Rochester — CSEA member and LGBTQ ally Debbie Ake showing solidarity at a recent Pride Parade. All photos Ove Overmyer, CSEA ©2021

Monroe County — In recent times, our nation has seen our working families being torn apart over worker rights, immigration, rising threats to women’s reproductive rights, bans on the transgender community and the overall increase in reported hate crimes based on race, sexual orientation, gender identity and religion.

One CSEA member from Monroe County is taking matters into her own hands, doing what she can to fight workplace discrimination, homophobia and stem the tide of cultural incompetence.

“As a union officer and straight ally, my job is to respect, support and protect the rights of individuals who belong to marginalized communities, especially for my friends who identify as LGBTQ,” said Debbie Ake.

Ake, who is employed as a Secretary II for Monroe Community College, says she really loves working in an environment that is rich in diversity.

“It has taken me quite a while to get to the point of being a strong ally,” said Ake. “I took many workshops offered by CSEA, joined my local chapter of Pride At Work and tried to educate myself on just learning the language of activism. When an opportunity presents itself, I try to take the initiative to help others understand why it’s important to embrace all our members into the fold regardless of how they identify. Every worker should know that their union has their back and that they see themselves reflected in the language of our collective bargaining agreements.”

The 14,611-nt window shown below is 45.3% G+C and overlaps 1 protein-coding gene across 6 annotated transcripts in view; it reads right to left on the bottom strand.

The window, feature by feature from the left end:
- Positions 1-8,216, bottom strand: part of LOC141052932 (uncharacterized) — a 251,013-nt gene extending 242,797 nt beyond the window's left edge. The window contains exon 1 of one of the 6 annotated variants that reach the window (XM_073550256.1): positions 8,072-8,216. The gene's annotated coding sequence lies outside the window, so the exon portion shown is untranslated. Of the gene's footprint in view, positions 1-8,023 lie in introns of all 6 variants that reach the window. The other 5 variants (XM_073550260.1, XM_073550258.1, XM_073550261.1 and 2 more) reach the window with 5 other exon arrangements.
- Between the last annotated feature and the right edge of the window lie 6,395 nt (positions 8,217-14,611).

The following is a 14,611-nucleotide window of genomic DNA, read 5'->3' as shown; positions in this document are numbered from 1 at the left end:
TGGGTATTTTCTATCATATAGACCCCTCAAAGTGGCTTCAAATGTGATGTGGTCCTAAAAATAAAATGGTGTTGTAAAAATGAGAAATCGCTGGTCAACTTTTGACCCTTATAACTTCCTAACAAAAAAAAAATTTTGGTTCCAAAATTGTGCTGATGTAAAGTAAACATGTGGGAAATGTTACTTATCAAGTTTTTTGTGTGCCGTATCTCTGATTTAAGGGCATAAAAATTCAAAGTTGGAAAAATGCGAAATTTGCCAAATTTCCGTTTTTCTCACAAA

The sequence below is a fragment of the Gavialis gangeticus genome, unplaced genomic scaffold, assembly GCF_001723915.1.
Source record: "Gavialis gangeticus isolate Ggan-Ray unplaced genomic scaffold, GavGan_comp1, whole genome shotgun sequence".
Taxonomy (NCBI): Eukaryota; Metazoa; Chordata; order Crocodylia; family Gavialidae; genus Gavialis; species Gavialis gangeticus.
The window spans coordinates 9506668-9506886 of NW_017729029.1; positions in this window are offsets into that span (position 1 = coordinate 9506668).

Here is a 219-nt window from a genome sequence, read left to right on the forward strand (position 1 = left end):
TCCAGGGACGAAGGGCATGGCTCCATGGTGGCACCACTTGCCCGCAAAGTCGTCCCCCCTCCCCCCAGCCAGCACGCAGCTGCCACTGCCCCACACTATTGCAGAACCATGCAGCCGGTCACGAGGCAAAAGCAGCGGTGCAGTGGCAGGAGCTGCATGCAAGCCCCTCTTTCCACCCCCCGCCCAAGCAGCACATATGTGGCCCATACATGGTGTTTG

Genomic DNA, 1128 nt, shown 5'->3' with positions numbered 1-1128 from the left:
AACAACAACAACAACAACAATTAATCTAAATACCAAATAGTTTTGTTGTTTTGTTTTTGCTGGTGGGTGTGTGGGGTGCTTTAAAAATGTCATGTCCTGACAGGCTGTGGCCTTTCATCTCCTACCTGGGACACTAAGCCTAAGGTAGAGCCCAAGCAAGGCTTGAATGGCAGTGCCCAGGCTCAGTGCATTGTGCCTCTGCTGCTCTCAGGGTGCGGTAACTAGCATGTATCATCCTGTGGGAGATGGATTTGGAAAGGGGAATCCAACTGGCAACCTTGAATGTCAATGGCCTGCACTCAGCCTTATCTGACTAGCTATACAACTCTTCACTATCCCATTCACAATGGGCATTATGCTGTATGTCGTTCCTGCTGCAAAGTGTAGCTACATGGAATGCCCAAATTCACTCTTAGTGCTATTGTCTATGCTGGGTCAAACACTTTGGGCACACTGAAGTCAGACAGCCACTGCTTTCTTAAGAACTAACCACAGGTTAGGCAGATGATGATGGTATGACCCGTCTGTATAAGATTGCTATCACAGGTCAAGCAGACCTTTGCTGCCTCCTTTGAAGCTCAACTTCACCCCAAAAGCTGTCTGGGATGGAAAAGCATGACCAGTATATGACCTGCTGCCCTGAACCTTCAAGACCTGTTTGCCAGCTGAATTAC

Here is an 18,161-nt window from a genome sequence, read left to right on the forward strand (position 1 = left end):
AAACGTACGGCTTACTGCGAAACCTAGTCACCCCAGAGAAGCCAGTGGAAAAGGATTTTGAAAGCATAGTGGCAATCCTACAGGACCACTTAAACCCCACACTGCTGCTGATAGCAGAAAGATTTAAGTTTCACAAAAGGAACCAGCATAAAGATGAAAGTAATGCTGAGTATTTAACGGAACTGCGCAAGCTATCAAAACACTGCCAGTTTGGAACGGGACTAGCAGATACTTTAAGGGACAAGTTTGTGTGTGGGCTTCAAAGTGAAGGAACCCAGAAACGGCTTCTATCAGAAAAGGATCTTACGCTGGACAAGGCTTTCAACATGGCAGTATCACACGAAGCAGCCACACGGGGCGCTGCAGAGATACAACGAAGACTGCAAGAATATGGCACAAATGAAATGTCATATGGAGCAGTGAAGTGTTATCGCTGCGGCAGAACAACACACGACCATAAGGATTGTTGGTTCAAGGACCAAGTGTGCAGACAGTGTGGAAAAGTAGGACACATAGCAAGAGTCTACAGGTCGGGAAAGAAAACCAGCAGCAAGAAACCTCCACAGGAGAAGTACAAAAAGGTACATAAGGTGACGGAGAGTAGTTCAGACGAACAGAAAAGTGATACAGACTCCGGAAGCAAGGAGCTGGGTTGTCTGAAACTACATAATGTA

CSEA retiree Bess Watts, a longtime LGBTQ and worker rights advocate says allies are some of the most effective and powerful voices of the movement.

Watts said, “Not only do allies help co-workers and others in the coming-out process, but they also help others understand the importance of equality, fairness, acceptance and mutual respect. Debbie has been a fierce advocate for many years. She really gets it and she does the hard work of changing the hearts and minds of those she interacts with.”

“Once I was made aware of my ignorance and how I was unknowingly adding to this discrimination, I was able to make changes in my thoughts and actions,” said Ake. “Everyone has the right to feel safe and respected in their workplace. Fairness and equity should include all. For all the progress we have made so far, there is still so much more to do.”

-Ove Overmyer

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About Author

Ove Overmyer is an award winning photojournalist and writer who has promoted the virtue of working people and the value of public service throughout his career. His work has been published by many well-respected international media outlets, including PBS Moyers & Co., Steward Update UCS Worker Institute Cornell ILR, CBS News, The Weather Channel, SCI-FY Channel, Associated Press and LOGO-TV. Before joining the CSEA Communications Department staff in 2015, Overmyer was a CSEA member employed by the City of Rochester and an officer of the union for more than 18 years. He covers a 14 county area of Western New York and lives in Rochester, NY.

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